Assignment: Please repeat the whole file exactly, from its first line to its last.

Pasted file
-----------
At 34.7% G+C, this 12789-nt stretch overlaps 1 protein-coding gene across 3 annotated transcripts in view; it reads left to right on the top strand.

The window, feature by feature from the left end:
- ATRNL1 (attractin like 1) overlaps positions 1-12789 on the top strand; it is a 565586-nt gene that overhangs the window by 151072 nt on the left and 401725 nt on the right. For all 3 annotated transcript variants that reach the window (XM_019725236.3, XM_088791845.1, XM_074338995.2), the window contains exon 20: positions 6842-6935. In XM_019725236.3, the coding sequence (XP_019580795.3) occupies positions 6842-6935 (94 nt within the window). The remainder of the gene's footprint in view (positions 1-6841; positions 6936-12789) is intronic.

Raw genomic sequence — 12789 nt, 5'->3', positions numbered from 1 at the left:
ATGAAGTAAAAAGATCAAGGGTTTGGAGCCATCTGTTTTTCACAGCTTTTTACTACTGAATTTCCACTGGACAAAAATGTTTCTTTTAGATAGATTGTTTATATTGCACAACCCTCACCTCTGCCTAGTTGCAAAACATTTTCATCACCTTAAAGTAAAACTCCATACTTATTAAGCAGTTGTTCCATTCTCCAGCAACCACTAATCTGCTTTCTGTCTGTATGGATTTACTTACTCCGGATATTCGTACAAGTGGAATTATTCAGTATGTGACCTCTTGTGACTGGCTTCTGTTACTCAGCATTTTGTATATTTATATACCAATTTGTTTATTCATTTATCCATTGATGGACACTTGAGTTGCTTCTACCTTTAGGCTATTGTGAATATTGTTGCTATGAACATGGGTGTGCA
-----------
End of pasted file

At 34.7% G+C, this 12789-nt stretch overlaps 1 protein-coding gene across 3 annotated transcripts in view; it reads left to right on the top strand.

The window, feature by feature from the left end:
- ATRNL1 (attractin like 1) overlaps positions 1-12789 on the top strand; it is a 565586-nt gene that overhangs the window by 151072 nt on the left and 401725 nt on the right. For all 3 annotated transcript variants that reach the window (XM_019725236.3, XM_088791845.1, XM_074338995.2), the window contains exon 20: positions 6842-6935. In XM_019725236.3, the coding sequence (XP_019580795.3) occupies positions 6842-6935 (94 nt within the window). The remainder of the gene's footprint in view (positions 1-6841; positions 6936-12789) is intronic.

Raw genomic sequence — 12789 nt, 5'->3', positions numbered from 1 at the left:
ATGAAGTAAAAAGATCAAGGGTTTGGAGCCATCTGTTTTTCACAGCTTTTTACTACTGAATTTCCACTGGACAAAAATGTTTCTTTTAGATAGATTGTTTATATTGCACAACCCTCACCTCTGCCTAGTTGCAAAACATTTTCATCACCTTAAAGTAAAACTCCATACTTATTAAGCAGTTGTTCCATTCTCCAGCAACCACTAATCTGCTTTCTGTCTGTATGGATTTACTTACTCCGGATATTCGTACAAGTGGAATTATTCAGTATGTGACCTCTTGTGACTGGCTTCTGTTACTCAGCATTTTGTATATTTATATACCAATTTGTTTATTCATTTATCCATTGATGGACACTTGAGTTGCTTCTACCTTTAGGCTATTGTGAATATTGTTGCTATGAACATGGGTGTGCA